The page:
When I first found out about Pilates in the 1990’s, it was one of the best-kept fitness secrets in New York City’s dance community. Prior to hearing about Pilates, I had unwittingly created a home routine based on my favorite mat exercises from various fitness and aerobics classes, and I made a fascinating discovery: all of those exercises were designed by Joseph Pilates. These exercises made sense to my mind and body before I was even aware that the mind-body connection is the foundation of Pilates.
Before I became a Pilates instructor, I was a stressed-out producer. In the television world, everything needed to be done yesterday. To meet deadlines, I spent most days sitting behind a desktop computer, allowing my head to fall forward into my monitor, or collapsing my ribs to one side while negotiating a deal on a corded phone. My posture was terrible, and my habit was to forget about my body as I plowed through the various tasks of my busy day. By this time, I had lost the disciplined habit of my home exercise routine but the idea of Pilates and how everything connected kept gnawing at me.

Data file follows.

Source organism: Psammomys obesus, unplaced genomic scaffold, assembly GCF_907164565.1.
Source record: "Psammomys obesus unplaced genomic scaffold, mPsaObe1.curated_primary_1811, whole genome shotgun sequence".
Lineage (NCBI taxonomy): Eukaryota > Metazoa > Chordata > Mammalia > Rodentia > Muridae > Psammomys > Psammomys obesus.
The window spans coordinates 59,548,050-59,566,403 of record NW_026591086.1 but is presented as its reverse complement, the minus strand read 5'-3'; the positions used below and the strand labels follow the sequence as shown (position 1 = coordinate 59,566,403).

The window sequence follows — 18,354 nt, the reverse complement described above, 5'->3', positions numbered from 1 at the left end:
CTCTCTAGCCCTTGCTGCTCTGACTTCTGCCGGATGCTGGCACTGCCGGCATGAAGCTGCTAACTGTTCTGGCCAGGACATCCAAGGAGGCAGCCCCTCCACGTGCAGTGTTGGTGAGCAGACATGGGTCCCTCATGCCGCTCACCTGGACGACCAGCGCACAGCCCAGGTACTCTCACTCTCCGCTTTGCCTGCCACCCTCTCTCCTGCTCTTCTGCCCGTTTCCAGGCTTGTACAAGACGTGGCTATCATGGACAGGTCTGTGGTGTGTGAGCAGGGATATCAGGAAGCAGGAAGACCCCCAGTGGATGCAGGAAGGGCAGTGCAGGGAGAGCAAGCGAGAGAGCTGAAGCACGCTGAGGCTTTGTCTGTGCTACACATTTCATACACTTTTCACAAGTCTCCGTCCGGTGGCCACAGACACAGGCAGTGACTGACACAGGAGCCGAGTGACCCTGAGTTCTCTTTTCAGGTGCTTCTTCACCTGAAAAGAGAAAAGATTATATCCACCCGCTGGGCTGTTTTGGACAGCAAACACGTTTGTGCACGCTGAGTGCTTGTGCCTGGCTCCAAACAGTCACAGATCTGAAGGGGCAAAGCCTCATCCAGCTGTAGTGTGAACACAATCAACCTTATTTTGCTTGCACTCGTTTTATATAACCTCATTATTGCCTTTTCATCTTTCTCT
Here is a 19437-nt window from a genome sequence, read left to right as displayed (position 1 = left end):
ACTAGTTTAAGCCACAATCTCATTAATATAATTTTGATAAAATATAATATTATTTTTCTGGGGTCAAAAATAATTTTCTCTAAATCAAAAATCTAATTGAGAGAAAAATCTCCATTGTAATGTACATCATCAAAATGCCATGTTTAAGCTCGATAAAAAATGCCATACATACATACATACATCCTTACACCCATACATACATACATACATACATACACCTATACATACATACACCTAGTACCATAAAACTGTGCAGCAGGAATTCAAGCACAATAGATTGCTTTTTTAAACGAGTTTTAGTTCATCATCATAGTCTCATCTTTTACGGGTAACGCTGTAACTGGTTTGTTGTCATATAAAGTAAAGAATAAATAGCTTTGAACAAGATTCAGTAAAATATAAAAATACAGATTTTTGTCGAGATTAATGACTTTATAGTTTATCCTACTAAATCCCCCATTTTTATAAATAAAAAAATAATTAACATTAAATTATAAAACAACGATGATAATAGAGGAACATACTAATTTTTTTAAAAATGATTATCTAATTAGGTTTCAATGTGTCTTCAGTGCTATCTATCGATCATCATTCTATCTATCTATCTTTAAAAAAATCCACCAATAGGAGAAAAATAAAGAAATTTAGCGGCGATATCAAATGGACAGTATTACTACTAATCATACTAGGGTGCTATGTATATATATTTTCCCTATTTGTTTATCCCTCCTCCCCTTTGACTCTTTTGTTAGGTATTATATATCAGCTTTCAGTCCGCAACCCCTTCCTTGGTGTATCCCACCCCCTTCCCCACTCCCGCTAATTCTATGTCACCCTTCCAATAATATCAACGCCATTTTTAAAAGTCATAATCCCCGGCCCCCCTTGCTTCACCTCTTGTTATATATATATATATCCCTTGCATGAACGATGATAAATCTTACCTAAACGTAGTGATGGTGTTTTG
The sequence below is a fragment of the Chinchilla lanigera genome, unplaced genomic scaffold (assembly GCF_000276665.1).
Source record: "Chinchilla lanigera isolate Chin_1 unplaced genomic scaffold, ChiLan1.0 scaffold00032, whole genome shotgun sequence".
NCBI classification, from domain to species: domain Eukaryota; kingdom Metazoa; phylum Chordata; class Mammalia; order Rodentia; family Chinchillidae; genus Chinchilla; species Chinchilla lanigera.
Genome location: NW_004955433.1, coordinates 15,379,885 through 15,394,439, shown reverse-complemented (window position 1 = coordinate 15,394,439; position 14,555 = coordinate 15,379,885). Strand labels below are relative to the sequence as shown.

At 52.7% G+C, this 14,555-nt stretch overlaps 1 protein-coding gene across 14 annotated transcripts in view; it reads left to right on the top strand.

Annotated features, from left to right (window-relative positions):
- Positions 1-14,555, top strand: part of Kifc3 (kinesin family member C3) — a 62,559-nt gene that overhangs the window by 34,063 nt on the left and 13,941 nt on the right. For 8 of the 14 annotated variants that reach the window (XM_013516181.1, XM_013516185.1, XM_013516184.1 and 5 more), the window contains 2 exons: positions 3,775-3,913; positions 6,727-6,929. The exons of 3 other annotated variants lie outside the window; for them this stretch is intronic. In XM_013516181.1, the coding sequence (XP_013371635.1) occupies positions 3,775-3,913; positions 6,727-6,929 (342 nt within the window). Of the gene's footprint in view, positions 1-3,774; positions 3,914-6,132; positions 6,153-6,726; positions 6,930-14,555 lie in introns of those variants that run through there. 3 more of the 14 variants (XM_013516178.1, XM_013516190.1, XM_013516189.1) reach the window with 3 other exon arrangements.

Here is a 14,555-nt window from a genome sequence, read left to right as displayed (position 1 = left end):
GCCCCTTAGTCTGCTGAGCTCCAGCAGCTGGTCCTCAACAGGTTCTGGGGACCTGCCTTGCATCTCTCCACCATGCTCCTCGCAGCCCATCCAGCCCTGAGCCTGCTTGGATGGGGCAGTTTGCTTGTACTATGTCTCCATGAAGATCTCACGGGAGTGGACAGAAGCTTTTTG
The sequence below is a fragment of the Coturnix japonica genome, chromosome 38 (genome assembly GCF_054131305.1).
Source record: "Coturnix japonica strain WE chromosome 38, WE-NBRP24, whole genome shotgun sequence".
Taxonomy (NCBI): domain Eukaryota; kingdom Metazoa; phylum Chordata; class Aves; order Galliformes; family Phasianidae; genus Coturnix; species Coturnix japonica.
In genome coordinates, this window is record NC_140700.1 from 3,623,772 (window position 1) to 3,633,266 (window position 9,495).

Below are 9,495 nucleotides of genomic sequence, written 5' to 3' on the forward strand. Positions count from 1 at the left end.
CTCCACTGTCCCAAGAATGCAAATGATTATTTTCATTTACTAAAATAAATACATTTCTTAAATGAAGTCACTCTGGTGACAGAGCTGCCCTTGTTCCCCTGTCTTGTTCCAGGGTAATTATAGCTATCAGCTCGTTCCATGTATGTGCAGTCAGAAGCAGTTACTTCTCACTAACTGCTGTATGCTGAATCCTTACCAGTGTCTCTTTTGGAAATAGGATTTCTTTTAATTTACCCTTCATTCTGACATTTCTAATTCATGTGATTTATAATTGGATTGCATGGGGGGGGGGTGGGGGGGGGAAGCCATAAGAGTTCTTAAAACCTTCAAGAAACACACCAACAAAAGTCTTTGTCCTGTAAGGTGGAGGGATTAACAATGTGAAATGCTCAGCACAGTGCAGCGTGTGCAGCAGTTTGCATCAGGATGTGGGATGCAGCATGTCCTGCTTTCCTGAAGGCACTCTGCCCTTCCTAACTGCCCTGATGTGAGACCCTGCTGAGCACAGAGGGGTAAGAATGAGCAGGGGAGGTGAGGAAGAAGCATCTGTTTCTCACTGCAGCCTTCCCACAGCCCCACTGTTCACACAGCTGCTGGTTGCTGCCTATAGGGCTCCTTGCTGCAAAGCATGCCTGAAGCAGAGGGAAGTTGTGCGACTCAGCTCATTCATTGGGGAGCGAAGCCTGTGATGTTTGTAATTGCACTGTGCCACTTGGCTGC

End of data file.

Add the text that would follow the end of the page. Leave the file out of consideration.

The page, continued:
During my first “official” private Pilates lesson, the instructor asked me to touch my toes. I was mortified when my fingertips could not pass my knees. When did I get so tight? I was always the flexible one in workout classes. How could this be where my body was at? Had it been that long since I worked out? My memory of my flexible youth was just that—a memory. The reality was, I spent most of my days at a computer, in front of a television monitor, in an edit suite, or in meetings, sitting, sitting, and more sitting.
After I learned how to properly stretch my legs with the assistance of the Pilates reformer, my flexibility began to return to my hamstrings. Now I could proudly touch my toes. The Pilates exercises allowed me to find a strength and support for my mobility that I had never experienced in my youth. Pilates became my bridge back to my body, and it led me to a career I love.
I wrote a little Pilates poem in the acrostic format. Can you identify the exercise I’m describing? Let me know in the comments!
In the straps
Lift your legs
Allow your breath and abs
To connect your core
Effortlessly through your
Spine and limbs.